Montessori Inspired Learning Area – How to adapt for different ages
To encourage my kids to independently explore activities, I try to keep them organized and accessible on the shelves in the kids’ corner of our living room. Here is how the tray is set up for my 2-year-old.
Although my daughter could have probably matched the full set up characters at that age, I don’t want to overwhelm my son. Therefore, I have only included 4 characters in his little tray. However, you may want to include only 2 characters if your child is just starting out.
Every child learns at a different pace; observation is necessary so that you know how to meet his or her developmental level!
You can see another example of a learning tray that I set up toward the top of this post. That photo was taken last year, and the objective was matching the bigram characters.
Chinese song about family member names
I highly recommend the Chinese Children’s Music album, I Can Sing in Mandarin, track 5 to go along with this Chinese lesson. This album has many catchy Chinese songs that are pleasant, in tune, and understandable. The 5th track is about family members.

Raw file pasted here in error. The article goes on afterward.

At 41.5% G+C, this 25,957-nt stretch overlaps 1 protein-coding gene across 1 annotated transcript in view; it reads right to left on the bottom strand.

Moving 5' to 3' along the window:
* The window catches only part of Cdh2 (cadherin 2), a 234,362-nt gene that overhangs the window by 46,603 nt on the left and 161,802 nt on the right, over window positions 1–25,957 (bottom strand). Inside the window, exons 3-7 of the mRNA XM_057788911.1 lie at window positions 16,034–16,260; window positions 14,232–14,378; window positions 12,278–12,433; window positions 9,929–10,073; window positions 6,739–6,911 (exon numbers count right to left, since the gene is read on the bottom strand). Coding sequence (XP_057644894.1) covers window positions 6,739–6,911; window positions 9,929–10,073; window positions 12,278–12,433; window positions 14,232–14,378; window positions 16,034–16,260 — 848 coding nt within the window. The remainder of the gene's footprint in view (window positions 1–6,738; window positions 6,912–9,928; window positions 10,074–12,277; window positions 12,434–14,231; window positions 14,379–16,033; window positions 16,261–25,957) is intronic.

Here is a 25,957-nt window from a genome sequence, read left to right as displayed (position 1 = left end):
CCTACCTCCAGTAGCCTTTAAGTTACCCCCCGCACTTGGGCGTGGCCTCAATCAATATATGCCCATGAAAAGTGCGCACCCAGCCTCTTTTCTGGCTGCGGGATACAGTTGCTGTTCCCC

Have you taught your child(ren) family names in Chinese?
If you try this activity, please let us know in the comments below! What age(s) are your kid(s) and how did it go? We’d love to hear about your learning experience!
More fun and simple educational activities for kids
For more heart-themed Chinese learning activities, check out these ideas!
Since Chinese New Year and Valentine’s Day are around the same time of year, you can also explore these 20+ hands-on Chinese New Year activities with your kids and students!